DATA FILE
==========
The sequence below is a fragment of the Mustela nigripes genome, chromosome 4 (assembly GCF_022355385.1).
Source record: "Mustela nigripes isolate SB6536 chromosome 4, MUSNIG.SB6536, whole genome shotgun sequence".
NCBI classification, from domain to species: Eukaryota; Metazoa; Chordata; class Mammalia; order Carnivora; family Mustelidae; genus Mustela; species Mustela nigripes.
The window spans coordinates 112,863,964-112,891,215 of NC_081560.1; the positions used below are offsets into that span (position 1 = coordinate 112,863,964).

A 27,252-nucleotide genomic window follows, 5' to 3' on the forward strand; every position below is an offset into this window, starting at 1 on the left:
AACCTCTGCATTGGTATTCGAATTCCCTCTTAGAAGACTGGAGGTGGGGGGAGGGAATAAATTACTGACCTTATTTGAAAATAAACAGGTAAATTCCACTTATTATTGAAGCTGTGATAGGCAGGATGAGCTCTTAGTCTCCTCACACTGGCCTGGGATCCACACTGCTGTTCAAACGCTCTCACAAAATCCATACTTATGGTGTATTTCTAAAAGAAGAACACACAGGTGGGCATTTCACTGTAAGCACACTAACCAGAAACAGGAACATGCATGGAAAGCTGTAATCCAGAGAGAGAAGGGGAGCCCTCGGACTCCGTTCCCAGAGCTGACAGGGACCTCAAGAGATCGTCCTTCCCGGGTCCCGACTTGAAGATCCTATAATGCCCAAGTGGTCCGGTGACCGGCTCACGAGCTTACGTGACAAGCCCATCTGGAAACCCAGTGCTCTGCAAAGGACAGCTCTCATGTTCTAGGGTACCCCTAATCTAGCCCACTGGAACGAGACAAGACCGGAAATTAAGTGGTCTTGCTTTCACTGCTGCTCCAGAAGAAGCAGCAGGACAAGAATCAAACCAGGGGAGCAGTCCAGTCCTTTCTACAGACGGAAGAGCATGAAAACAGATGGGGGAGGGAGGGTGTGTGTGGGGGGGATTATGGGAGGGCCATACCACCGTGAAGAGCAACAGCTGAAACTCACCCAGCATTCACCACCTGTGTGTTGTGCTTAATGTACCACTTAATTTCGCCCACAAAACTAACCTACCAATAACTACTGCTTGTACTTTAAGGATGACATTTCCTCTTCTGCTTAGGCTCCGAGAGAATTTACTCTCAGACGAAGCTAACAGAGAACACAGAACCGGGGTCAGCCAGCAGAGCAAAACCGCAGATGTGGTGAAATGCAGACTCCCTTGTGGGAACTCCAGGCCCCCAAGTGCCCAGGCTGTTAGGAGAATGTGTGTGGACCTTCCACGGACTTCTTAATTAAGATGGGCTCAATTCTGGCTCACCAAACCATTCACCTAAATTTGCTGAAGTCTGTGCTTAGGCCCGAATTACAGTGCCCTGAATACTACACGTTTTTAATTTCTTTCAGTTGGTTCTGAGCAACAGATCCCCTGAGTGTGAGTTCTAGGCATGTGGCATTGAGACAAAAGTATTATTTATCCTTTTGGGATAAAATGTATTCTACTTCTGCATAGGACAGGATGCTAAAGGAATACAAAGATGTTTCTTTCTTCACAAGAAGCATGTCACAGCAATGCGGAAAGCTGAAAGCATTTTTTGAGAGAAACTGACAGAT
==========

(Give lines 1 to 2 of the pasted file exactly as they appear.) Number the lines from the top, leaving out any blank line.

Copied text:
The sequence below is a fragment of the Mustela nigripes genome, chromosome 4 (assembly GCF_022355385.1).
Source record: "Mustela nigripes isolate SB6536 chromosome 4, MUSNIG.SB6536, whole genome shotgun sequence".